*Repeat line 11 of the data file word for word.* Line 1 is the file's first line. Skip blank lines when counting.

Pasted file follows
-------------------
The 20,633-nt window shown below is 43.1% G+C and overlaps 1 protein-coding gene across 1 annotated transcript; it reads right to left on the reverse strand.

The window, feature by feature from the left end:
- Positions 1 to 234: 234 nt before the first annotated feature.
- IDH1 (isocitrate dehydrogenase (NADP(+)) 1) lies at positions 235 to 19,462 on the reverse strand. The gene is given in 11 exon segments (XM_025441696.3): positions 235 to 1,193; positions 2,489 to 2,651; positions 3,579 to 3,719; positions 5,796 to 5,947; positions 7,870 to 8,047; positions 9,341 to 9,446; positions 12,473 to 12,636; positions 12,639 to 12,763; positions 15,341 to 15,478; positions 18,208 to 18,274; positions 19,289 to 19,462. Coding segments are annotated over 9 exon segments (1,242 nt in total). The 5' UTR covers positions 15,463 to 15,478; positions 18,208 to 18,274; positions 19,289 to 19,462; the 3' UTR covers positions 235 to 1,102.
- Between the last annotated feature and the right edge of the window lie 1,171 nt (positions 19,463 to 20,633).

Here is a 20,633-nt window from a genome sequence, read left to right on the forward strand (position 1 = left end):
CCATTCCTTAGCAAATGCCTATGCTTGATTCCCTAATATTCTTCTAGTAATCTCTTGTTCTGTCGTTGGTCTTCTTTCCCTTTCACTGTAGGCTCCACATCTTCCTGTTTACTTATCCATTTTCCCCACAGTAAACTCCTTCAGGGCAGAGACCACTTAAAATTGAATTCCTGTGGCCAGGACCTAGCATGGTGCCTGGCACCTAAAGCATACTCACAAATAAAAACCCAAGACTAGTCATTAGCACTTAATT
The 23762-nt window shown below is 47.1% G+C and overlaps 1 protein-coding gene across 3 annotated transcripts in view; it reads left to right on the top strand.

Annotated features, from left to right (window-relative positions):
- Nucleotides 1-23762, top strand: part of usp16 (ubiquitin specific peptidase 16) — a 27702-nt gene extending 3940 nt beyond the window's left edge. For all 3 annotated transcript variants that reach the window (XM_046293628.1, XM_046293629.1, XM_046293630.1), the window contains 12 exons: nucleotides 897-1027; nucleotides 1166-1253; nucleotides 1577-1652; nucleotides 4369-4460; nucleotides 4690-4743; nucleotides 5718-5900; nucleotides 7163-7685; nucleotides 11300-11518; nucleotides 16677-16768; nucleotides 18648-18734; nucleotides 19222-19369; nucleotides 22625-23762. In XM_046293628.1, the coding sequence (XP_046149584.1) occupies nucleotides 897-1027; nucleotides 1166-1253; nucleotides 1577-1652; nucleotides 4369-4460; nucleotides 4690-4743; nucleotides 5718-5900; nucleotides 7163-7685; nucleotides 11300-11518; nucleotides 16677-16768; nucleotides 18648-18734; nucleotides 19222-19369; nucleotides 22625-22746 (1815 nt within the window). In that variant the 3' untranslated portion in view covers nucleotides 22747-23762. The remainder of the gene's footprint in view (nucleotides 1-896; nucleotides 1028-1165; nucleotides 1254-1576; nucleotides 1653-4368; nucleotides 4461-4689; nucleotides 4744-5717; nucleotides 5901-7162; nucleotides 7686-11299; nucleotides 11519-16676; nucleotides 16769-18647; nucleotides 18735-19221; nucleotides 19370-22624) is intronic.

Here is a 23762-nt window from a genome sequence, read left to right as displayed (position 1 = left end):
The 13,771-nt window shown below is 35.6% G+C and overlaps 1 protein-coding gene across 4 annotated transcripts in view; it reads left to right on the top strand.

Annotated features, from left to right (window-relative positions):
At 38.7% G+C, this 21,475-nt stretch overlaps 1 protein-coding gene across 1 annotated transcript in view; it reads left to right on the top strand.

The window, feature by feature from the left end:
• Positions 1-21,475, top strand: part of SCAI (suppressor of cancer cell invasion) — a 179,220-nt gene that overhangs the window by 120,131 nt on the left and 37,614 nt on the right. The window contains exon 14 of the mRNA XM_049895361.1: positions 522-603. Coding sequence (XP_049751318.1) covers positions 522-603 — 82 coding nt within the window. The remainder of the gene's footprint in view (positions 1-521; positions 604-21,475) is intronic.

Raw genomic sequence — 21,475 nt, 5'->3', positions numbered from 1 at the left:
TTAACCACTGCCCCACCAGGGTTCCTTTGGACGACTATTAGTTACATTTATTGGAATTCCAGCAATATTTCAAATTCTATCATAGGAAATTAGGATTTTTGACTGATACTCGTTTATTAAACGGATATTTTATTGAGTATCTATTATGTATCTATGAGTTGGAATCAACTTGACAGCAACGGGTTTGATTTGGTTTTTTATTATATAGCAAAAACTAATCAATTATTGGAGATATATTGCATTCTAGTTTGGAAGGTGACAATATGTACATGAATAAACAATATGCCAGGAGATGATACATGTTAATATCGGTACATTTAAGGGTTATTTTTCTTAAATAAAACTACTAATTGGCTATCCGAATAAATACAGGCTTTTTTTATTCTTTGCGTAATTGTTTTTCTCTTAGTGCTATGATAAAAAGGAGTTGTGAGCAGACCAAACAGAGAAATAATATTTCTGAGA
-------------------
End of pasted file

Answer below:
Here is a 23762-nt window from a genome sequence, read left to right as displayed (position 1 = left end):